Review into Penalty Rates and the Minimum Wage

The WA News reports on some very positive developments:

Penalty rates, the minimum wage and the workplace flexibility of 11.5 million Australian workers will come under the microscope in a sweeping review of the industrial relations system.

In an interview to mark the launch of five issues papers that set out the key areas the inquiry will put under the microscope, Productivity Commission chief Peter Harris has promised the review of Australia’s workplace laws will “bust myths” in the broadest review of IR laws in a generation.

The long-awaited review of Australia’s workplace laws will examine the effect of the minimum wage on employment, how penalty rates are set and what economic effect the loadings have on business and employees.

The issues papers were accidentally published online on Thursday.

The review was meant to be published on the Commission’s website at midnight but went live on the homepage on Thursday morning and was seized on by at least two Labor MPs who tweeted a link to it and broke the embargo.

Enterprise bargaining, individual agreements between employers and employees, unfair dismissal, anti-bullying laws and public sector employment issues will all be examined too.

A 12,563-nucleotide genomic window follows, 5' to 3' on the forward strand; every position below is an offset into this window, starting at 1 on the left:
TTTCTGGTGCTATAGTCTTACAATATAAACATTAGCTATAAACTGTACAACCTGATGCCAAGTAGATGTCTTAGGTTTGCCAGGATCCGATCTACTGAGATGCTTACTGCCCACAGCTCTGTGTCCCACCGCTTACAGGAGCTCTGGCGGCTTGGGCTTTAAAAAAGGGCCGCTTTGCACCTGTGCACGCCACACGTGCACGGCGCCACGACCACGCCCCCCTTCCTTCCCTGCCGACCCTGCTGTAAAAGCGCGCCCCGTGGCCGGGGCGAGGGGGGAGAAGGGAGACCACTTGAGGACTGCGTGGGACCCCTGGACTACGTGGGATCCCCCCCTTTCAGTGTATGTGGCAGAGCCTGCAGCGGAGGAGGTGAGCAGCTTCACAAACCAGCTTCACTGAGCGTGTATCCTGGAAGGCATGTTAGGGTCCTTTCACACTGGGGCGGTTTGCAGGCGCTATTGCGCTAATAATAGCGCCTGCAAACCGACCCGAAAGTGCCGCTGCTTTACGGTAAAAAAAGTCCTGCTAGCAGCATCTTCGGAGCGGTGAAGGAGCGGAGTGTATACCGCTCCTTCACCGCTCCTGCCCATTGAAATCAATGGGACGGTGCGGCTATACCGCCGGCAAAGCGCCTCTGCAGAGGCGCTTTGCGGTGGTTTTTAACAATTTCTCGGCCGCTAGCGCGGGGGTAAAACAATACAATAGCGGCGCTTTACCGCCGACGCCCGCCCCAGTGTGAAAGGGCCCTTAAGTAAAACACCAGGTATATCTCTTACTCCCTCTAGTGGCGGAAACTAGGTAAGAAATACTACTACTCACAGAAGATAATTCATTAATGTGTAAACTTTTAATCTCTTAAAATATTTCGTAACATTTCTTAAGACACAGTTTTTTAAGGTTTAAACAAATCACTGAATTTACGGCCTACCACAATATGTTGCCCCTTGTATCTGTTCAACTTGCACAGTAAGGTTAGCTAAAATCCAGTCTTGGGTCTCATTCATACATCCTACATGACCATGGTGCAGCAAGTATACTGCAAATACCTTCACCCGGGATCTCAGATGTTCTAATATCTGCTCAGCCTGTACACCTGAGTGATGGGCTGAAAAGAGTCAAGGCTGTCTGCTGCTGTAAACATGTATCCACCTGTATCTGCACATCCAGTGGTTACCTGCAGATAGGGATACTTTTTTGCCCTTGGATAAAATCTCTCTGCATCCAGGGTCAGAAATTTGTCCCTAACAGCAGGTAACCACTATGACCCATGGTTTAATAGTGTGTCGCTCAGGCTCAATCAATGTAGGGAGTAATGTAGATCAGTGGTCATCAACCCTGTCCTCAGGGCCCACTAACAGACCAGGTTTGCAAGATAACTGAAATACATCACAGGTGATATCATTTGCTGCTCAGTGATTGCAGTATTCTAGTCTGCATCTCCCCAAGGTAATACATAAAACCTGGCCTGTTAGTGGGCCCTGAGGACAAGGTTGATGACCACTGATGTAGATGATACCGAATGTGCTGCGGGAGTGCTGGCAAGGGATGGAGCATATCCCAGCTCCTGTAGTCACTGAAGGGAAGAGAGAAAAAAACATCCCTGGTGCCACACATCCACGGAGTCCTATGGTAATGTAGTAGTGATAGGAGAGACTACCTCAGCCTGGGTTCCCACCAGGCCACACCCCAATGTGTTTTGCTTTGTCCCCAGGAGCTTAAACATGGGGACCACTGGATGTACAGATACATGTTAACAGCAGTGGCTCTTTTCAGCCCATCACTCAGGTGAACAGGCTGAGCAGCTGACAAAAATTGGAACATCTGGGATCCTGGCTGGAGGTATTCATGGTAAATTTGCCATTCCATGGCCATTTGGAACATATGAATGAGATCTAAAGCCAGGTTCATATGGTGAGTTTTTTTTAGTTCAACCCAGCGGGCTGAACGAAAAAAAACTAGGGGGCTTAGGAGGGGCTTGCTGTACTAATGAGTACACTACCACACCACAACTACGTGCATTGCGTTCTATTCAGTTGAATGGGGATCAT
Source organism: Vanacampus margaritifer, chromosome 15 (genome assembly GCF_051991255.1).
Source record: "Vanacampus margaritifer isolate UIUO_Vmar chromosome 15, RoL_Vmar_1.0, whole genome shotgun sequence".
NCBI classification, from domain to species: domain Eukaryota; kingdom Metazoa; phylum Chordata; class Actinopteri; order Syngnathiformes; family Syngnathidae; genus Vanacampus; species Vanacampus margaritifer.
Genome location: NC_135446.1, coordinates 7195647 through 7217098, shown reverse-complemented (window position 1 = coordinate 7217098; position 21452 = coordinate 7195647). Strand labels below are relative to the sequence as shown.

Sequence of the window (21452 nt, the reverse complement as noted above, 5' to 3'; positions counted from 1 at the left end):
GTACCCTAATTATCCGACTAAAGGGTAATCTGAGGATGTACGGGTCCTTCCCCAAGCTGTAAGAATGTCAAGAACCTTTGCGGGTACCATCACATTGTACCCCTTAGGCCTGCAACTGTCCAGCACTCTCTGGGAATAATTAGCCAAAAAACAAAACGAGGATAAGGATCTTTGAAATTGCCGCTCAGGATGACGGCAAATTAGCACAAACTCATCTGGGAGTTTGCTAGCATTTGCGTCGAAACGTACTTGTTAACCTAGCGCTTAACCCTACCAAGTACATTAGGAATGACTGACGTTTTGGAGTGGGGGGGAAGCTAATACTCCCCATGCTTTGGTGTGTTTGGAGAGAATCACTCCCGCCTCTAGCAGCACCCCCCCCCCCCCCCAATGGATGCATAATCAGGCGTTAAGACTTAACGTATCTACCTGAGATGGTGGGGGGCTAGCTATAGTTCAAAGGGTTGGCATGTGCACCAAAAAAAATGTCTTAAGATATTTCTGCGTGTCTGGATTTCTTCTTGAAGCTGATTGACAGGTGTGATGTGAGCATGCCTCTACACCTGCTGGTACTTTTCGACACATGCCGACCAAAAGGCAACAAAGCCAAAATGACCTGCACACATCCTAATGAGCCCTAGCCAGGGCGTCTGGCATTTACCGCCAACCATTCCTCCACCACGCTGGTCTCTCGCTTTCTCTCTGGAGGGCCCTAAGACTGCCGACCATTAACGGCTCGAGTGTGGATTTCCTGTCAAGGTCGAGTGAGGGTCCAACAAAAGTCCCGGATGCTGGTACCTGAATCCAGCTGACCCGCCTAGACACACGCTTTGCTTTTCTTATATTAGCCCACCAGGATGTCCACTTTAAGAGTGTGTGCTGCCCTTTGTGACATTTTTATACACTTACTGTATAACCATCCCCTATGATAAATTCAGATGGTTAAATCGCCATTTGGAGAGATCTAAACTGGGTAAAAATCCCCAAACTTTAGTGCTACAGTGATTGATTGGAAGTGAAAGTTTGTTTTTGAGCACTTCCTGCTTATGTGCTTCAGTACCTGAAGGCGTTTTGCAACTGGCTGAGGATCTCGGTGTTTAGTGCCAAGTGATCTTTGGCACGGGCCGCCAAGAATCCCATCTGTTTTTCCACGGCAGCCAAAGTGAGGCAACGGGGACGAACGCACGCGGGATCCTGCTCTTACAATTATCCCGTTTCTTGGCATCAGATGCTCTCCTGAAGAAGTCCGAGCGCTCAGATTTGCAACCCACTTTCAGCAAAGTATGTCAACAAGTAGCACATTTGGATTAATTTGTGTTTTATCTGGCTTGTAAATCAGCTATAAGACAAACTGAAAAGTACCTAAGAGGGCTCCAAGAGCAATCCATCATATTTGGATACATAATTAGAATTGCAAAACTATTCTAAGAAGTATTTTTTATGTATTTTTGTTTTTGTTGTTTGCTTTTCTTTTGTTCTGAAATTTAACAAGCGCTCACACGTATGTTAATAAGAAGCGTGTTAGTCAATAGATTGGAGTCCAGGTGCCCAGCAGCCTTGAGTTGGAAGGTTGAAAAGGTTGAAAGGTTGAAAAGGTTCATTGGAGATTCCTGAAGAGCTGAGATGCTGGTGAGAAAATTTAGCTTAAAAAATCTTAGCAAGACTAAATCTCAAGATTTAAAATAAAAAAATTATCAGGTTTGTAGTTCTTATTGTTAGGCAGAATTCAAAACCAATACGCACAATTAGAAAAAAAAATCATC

Employers step up efforts to get rid of penalty rates

The SMH has reported on recent efforts to amend Australia’s job-destroying penalty rates: 

Australian industry is mounting a concerted campaign to wind back and abolish weekend and public holiday penalty rates, particularly in the hospitality sector.

Employer submissions to the Fair Work Commission’s review of minimum wage conditions across the economy filed in the last weeks of the year reveal the hitlist for business groups, which argue they need greater flexibility and lower costs in the face of tough trading conditions.

The commission is reviewing more than 200 awards that provide minimum wage, hours and other conditions. As part of that exercise it is conducting a separate examination of penalty rates that will flow into a number of awards.

The push comes as the federal government has launched a review of industrial relations through the Productivity Commission.

A particular focus is hospitality. The Restaurant & Catering Association used its submission to argue that the late night loading, which gives workers an extra 10 to 15 per cent per hour, should be stripped from the award.

RCA chief executive John Hart said he would also be looking to capitalise on a recent win in another case to push for standardised penalty rates across Saturday and Sunday across the industry.

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